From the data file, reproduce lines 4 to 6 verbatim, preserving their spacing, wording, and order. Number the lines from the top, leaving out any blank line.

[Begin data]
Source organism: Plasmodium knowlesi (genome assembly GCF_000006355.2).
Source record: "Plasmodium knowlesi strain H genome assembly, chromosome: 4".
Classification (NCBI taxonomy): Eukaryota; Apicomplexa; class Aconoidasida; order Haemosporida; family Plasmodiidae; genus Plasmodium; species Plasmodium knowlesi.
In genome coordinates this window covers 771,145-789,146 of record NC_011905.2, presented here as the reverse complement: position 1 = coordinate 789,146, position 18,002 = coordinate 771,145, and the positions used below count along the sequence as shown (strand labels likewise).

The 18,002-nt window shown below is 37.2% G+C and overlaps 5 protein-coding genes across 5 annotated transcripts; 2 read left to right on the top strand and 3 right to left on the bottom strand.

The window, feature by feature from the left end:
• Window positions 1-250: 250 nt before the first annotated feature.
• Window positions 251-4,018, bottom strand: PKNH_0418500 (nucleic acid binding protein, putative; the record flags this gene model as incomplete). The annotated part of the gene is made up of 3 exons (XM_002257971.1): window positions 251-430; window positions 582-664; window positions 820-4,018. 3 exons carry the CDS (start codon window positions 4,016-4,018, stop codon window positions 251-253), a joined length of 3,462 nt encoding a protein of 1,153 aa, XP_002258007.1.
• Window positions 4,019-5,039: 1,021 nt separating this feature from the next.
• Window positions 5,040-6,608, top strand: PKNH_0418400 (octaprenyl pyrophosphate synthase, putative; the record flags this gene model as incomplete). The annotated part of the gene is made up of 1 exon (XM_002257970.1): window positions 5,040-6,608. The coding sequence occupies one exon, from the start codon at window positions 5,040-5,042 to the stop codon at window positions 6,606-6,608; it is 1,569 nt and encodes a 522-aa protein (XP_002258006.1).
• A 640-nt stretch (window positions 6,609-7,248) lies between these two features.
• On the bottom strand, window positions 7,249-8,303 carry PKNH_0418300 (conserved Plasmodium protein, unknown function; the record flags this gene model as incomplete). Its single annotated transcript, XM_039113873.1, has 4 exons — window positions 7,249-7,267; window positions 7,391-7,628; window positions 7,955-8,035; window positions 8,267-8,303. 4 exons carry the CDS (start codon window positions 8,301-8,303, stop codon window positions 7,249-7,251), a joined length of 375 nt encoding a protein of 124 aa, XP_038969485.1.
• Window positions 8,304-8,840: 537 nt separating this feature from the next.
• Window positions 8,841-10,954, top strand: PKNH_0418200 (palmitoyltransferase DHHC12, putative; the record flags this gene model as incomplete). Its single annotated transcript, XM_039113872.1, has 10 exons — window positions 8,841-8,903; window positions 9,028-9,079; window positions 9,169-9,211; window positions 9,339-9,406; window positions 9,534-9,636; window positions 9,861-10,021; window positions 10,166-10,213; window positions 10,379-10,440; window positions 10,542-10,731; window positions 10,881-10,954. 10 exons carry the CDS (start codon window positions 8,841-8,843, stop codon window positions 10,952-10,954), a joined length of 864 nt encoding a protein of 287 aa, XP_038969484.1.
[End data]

In genome coordinates this window covers 771,145-789,146 of record NC_011905.2, presented here as the reverse complement: position 1 = coordinate 789,146, position 18,002 = coordinate 771,145, and the positions used below count along the sequence as shown (strand labels likewise).

The 18,002-nt window shown below is 37.2% G+C and overlaps 5 protein-coding genes across 5 annotated transcripts; 2 read left to right on the top strand and 3 right to left on the bottom strand.

The window, feature by feature from the left end: